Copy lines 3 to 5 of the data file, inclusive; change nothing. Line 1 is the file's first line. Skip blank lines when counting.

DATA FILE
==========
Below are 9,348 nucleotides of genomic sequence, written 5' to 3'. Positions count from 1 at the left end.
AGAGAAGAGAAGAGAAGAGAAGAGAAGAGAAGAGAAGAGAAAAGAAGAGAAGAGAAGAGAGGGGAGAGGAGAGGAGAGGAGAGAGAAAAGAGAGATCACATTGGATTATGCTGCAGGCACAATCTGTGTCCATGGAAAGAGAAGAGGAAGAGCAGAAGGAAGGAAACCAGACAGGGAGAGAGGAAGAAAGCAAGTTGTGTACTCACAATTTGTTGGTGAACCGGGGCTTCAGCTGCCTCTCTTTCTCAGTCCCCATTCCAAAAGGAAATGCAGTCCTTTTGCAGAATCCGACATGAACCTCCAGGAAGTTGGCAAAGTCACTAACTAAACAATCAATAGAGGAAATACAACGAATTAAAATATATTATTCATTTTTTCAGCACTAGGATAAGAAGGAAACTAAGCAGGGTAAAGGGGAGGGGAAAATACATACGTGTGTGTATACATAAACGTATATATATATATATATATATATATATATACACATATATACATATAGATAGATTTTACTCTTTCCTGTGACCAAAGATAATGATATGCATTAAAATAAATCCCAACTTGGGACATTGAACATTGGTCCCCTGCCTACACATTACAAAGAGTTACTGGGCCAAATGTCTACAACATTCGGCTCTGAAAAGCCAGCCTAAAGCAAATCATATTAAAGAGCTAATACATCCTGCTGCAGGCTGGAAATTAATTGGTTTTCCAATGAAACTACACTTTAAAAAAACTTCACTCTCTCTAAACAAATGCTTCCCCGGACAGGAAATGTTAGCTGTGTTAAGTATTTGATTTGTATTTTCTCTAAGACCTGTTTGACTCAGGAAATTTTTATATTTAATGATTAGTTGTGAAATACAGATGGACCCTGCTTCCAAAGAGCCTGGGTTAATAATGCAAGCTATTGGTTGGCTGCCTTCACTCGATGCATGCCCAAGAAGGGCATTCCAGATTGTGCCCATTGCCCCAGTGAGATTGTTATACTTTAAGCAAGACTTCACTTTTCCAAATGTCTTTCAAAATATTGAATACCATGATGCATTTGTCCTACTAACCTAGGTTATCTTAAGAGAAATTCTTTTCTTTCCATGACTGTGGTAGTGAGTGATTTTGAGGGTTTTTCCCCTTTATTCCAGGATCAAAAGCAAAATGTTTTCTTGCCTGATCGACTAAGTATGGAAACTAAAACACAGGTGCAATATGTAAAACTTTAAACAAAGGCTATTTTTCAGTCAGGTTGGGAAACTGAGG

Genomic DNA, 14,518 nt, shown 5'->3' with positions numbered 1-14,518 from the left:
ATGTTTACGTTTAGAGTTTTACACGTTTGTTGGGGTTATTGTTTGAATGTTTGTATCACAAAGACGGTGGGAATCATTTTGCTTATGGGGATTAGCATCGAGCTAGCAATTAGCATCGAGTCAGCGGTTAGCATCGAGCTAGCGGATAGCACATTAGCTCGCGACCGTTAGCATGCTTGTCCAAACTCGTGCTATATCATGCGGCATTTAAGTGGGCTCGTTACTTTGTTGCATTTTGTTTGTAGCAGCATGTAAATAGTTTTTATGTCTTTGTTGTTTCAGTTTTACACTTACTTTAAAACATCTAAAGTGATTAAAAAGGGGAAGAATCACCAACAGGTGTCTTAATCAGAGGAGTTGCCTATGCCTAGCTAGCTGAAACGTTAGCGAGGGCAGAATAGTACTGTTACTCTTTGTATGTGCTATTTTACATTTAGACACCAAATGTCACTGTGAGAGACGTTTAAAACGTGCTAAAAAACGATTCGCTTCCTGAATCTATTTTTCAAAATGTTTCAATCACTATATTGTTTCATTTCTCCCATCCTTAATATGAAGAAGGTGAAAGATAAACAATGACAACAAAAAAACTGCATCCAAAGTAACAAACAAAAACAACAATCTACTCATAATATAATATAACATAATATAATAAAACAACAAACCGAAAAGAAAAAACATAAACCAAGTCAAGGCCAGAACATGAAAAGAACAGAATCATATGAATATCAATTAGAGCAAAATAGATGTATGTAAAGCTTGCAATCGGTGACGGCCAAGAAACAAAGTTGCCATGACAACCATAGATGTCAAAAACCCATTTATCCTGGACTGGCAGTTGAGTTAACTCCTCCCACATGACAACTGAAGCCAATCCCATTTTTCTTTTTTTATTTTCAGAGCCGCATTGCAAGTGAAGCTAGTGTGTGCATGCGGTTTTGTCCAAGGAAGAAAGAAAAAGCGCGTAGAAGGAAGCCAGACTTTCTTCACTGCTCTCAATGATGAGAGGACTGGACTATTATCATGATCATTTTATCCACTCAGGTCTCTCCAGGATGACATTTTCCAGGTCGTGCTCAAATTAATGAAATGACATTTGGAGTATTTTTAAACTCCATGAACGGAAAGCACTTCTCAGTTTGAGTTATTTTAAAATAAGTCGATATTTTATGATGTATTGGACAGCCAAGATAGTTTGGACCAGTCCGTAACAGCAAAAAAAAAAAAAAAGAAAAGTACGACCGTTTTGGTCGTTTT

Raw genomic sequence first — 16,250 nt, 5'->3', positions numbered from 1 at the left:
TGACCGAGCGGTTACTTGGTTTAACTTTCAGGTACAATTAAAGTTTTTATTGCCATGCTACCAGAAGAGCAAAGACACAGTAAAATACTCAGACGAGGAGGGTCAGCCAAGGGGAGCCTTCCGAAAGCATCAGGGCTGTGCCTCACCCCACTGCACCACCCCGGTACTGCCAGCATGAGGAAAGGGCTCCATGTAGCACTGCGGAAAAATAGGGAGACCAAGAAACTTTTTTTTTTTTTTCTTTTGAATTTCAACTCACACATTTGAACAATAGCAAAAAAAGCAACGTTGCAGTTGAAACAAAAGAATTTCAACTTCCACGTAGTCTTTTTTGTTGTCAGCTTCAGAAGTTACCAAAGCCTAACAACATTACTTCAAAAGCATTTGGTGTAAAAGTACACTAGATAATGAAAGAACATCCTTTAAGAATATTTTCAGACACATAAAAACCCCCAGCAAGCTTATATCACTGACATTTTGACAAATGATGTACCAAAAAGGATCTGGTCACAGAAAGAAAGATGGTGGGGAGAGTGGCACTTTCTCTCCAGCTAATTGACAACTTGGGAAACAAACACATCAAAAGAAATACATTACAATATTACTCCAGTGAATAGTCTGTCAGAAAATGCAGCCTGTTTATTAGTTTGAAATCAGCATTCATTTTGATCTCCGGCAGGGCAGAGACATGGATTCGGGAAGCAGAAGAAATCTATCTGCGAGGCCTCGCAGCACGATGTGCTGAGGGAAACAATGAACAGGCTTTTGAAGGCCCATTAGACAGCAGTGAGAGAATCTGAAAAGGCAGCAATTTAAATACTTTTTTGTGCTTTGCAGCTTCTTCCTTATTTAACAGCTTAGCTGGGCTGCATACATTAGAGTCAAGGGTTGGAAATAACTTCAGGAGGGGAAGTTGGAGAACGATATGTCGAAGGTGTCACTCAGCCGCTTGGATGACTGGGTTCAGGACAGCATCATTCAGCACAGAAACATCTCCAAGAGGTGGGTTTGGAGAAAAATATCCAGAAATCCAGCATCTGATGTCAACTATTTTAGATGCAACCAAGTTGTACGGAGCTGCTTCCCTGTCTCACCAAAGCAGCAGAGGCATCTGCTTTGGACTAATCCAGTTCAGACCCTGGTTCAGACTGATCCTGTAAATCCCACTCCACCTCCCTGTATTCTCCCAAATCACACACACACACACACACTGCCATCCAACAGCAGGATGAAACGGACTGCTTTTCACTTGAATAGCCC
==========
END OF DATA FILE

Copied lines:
Genomic DNA, 14,518 nt, shown 5'->3' with positions numbered 1-14,518 from the left:
ATGTTTACGTTTAGAGTTTTACACGTTTGTTGGGGTTATTGTTTGAATGTTTGTATCACAAAGACGGTGGGAATCATTTTGCTTATGGGGATTAGCATCGAGCTAGCAATTAGCATCGAGTCAGCGGTTAGCATCGAGCTAGCGGATAGCACATTAGCTCGCGACCGTTAGCATGCTTGTCCAAACTCGTGCTATATCATGCGGCATTTAAGTGGGCTCGTTACTTTGTTGCATTTTGTTTGTAGCAGCATGTAAATAGTTTTTATGTCTTTGTTGTTTCAGTTTTACACTTACTTTAAAACATCTAAAGTGATTAAAAAGGGGAAGAATCACCAACAGGTGTCTTAATCAGAGGAGTTGCCTATGCCTAGCTAGCTGAAACGTTAGCGAGGGCAGAATAGTACTGTTACTCTTTGTATGTGCTATTTTACATTTAGACACCAAATGTCACTGTGAGAGACGTTTAAAACGTGCTAAAAAACGATTCGCTTCCTGAATCTATTTTTCAAAATGTTTCAATCACTATATTGTTTCATTTCTCCCATCCTTAATATGAAGAAGGTGAAAGATAAACAATGACAACAAAAAAACTGCATCCAAAGTAACAAACAAAAACAACAATCTACTCATAATATAATATAACATAATATAATAAAACAACAAACCGAAAAGAAAAAACATAAACCAAGTCAAGGCCAGAACATGAAAAGAACAGAATCATATGAATATCAATTAGAGCAAAATAGATGTATGTAAAGCTTGCAATCGGTGACGGCCAAGAAACAAAGTTGCCATGACAACCATAGATGTCAAAAACCCATTTATCCTGGACTGGCAGTTGAGTTAACTCCTCCCACATGACAACTGAAGCCAATCCCATTTTTCTTTTTTTATTTTCAGAGCCGCATTGCAAGTGAAGCTAGTGTGTGCATGCGGTTTTGTCCAAGGAAGAAAGAAAAAGCGCGTAGAAGGAAGCCAGACTTTCTTCACTGCTCTCAATGATGAGAGGACTGGACTATTATCATGATCATTTTATCCACTCAGGTCTCTCCAGGATGACATTTTCCAGGTCGTGCTCAAATTAATGAAATGACATTTGGAGTATTTTTAAACTCCATGAACGGAAAGCACTTCTCAGTTTGAGTTATTTTAAAATAAGTCGATATTTTATGATGTATTGGACAGCCAAGATAGTTTGGACCAGTCCGTAACAGCAAAAAAAAAAAAAAAGAAAAGTACGACCGTTTTGGTCGTTTT

Raw genomic sequence first — 16,250 nt, 5'->3', positions numbered from 1 at the left: